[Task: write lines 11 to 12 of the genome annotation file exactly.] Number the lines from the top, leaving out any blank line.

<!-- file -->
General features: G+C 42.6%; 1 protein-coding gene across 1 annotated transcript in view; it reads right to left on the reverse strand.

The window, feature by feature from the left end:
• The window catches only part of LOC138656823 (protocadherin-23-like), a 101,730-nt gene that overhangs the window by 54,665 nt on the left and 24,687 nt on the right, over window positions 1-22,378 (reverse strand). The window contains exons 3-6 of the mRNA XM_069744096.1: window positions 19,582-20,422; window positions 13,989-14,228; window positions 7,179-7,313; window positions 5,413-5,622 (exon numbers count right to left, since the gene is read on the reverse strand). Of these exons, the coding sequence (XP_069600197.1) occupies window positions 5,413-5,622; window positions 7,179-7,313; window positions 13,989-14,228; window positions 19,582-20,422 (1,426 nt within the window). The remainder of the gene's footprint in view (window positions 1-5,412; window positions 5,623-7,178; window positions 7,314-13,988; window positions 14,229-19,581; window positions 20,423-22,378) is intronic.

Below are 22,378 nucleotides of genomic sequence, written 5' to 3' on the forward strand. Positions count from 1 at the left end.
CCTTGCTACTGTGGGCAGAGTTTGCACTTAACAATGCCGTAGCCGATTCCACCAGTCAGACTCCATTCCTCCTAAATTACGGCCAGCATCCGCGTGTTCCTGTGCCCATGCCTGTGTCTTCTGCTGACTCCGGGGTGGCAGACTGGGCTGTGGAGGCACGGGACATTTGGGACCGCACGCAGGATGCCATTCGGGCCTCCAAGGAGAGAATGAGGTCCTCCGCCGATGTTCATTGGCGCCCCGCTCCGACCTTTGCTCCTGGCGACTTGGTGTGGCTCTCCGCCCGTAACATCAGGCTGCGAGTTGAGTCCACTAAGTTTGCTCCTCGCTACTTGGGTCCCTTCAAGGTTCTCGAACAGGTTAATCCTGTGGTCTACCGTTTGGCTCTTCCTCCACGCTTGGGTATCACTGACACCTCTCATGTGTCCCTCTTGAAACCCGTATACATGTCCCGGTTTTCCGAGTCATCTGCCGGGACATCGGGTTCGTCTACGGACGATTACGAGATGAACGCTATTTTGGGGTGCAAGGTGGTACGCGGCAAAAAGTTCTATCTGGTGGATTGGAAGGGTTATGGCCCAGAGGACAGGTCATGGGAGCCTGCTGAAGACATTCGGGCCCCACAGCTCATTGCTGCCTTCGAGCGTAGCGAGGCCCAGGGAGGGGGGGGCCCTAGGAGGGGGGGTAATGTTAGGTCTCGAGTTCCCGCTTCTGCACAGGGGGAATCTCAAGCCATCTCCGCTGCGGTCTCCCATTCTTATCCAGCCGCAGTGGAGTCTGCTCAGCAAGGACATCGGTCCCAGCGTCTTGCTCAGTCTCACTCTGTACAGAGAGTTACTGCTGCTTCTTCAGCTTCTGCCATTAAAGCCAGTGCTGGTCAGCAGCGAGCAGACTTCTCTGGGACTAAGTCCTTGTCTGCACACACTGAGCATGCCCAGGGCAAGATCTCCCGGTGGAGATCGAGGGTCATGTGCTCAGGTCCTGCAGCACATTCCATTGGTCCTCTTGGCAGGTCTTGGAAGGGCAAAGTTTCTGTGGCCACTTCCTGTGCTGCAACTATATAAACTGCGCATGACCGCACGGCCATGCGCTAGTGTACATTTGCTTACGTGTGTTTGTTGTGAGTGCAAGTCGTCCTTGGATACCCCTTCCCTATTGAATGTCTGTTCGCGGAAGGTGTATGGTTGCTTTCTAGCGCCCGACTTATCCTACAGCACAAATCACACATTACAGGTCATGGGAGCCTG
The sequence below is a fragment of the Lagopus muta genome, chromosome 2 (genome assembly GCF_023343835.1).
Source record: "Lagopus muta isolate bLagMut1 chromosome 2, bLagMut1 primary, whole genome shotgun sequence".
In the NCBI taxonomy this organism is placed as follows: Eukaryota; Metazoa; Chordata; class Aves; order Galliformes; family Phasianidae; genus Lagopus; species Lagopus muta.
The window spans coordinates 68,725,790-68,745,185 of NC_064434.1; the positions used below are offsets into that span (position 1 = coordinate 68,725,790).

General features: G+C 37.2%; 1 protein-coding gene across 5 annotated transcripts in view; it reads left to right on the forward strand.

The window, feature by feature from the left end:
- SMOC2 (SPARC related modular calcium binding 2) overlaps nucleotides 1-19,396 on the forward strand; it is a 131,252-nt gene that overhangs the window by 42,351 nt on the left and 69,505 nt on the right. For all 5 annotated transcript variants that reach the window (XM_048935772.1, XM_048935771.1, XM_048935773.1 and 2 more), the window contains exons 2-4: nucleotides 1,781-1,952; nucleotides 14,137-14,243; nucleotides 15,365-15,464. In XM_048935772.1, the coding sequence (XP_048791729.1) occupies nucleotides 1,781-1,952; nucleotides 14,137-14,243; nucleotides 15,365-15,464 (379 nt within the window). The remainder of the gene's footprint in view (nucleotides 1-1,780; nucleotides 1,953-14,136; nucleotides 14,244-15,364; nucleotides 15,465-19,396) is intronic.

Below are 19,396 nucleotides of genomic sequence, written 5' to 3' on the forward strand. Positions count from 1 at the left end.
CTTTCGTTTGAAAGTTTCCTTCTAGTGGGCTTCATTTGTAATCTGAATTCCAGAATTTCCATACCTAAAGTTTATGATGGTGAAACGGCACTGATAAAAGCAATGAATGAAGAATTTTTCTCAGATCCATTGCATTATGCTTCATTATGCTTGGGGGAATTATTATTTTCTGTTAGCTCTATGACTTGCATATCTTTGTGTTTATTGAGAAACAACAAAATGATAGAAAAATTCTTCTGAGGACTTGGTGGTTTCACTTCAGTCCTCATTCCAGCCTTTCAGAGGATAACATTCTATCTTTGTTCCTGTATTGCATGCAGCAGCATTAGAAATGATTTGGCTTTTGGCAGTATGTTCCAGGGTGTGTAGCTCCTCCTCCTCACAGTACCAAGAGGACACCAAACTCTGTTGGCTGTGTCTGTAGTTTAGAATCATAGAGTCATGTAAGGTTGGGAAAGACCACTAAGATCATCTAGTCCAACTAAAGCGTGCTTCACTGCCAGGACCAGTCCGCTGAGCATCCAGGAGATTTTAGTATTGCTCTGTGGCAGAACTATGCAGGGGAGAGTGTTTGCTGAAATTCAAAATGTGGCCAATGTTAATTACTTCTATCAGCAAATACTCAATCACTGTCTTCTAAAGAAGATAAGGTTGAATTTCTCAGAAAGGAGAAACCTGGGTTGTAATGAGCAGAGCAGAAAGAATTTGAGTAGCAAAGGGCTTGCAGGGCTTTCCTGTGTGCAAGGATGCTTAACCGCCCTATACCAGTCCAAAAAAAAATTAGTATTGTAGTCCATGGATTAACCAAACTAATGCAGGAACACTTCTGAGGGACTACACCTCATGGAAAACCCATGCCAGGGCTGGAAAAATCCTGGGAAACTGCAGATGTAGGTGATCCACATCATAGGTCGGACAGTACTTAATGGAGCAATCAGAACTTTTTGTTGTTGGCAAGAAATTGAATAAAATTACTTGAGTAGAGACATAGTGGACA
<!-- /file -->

The window, feature by feature from the left end:
- SMOC2 (SPARC related modular calcium binding 2) overlaps nucleotides 1-19,396 on the forward strand; it is a 131,252-nt gene that overhangs the window by 42,351 nt on the left and 69,505 nt on the right. For all 5 annotated transcript variants that reach the window (XM_048935772.1, XM_048935771.1, XM_048935773.1 and 2 more), the window contains exons 2-4: nucleotides 1,781-1,952; nucleotides 14,137-14,243; nucleotides 15,365-15,464. In XM_048935772.1, the coding sequence (XP_048791729.1) occupies nucleotides 1,781-1,952; nucleotides 14,137-14,243; nucleotides 15,365-15,464 (379 nt within the window). The remainder of the gene's footprint in view (nucleotides 1-1,780; nucleotides 1,953-14,136; nucleotides 14,244-15,364; nucleotides 15,465-19,396) is intronic.